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ChE 553 Lecture 2 Surface Notation 1

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Objectives Learn Notation To Describe the Structure Of Surfaces –Bravis Lattices: BCC, FCC, HCP –Miller Indicies: (111), (100), (110) –Woods Notation: (2x2), (7x7) 2

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Introduction to Surface Structure Key idea: metals are crystals with known crystal patterns. When you make/cut a surface the surface structure often looks like a termination of bulk. 3 Ha ü y ’ s [1801] illustration of how molecules can be arranged to form a dodecahedron

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Different Features In Crystals: Terraces Steps Kinks 4 Terrace StepKink

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Images Of Surfaces 5 Picture of the Surface Of A Tungsten Needle Moh'd Rezeq, Avadh Bhatia Jason Pitters, Robert Wolkow J. Chem. Phys. 124, 204716 (2006)

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Can Be Crystalline (Periodic) Or Non-Crystalline (Non-Periodic) But Crystalline Dominates 6

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Next Changing Topics: Notations For Crystal Structure, Surface Structure General idea: Figure out the basic repeat unit of the surface Develop notation to describe the repeat unit Notation: Unit cell- Basic repeat unit Primitive unit cell - unit cell with smallest repeat unit 7

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Illustration Of Basic Repeat Unit 8

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Repeat Unit Not Unique: 9 axax ayay

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Next Bravis Lattices: Idea – classify unit cells in terms of their symmetry properties, space groups There are only 6 primitive Bravis lattices in two dimensions two of which (obliques) are equivalent 10 ConventionalAxes of Conventional LatticeAxes of Primitive CellCell Obliquea x ≠ a y, γ ≠ 90˚ or 120˚Parallelograma x ≠ a y, γ ≠ 90˚ or 120˚ Centered rectanglea x = a y, γ ≠ 90˚ or 120˚Rectanglea x ′ ≠ a y ′, γ′ = 90˚ Primitive rectanglea x ≠ a y, γ = 90˚Rectanglea x ≠ a y, γ = 90˚ Hexagonal a x = a y, γ = 120˚ with a sixfold axis Hexagonala x = a y, γ = 120˚ Obliquea x ≠ a y, γ = 120˚Parallelograma x ≠ a y, γ = 120˚ Square a x =a x 2 90 0 square a x =a y x=90 0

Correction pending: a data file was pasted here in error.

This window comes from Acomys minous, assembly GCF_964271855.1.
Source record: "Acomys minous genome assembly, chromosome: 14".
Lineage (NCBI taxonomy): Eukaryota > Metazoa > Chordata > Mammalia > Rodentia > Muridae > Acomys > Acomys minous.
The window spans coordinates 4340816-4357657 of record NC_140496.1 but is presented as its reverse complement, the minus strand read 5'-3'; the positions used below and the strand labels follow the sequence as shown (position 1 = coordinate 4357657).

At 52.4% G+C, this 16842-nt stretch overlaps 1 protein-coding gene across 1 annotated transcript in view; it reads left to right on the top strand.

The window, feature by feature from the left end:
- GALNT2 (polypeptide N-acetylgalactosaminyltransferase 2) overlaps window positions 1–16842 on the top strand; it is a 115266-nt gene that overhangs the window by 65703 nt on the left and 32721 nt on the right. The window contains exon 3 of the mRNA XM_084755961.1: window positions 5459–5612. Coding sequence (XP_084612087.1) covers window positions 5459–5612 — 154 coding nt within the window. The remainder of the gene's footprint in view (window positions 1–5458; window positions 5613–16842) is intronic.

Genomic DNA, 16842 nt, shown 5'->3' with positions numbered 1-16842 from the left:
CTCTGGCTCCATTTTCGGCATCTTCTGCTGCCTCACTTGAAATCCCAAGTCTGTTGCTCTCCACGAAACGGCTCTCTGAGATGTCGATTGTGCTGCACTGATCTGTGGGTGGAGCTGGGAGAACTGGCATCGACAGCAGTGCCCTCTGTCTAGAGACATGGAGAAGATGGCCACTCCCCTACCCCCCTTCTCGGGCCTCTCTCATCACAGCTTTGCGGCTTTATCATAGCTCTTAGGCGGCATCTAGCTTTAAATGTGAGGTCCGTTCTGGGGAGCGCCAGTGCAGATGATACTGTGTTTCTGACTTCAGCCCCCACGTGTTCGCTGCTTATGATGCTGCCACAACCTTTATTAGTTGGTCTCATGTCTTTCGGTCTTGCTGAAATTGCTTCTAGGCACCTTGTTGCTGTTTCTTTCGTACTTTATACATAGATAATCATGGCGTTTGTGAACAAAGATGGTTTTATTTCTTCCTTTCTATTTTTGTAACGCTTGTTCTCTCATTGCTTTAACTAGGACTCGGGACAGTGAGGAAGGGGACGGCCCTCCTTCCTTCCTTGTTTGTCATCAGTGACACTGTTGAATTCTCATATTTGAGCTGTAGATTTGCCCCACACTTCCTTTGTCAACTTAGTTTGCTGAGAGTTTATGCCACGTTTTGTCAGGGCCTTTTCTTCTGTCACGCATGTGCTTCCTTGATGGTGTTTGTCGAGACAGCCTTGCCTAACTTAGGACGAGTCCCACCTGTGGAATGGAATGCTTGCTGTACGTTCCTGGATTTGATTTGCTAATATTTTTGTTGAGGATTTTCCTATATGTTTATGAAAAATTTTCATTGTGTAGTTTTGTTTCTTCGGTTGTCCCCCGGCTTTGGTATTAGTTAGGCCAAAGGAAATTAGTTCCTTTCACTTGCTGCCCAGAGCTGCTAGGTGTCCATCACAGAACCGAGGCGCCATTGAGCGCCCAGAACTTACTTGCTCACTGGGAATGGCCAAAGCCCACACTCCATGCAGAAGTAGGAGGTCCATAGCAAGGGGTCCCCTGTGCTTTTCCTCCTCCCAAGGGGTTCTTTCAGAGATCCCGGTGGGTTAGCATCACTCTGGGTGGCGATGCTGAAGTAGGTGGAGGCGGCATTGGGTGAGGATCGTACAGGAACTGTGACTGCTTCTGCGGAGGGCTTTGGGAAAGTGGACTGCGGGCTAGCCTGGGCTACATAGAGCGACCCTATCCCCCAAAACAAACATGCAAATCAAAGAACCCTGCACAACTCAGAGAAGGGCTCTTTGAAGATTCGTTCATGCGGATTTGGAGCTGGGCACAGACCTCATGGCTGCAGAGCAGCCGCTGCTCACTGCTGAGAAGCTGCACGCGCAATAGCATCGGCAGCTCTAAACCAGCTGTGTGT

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11 Hexagon Square Rectangle Centered RectangleOblique

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Special Issue With Centered Rectangle 12 Primitive Unit Cell Conventional Unit Cell

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One Needs To Also Know The Space Group To Define The Atomic Arrangement There can be more than one atom per unit cell. 13

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Notation For Rotation Axis 14

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Notation For Mirror Planes 15

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Total Of 17 Combinations 16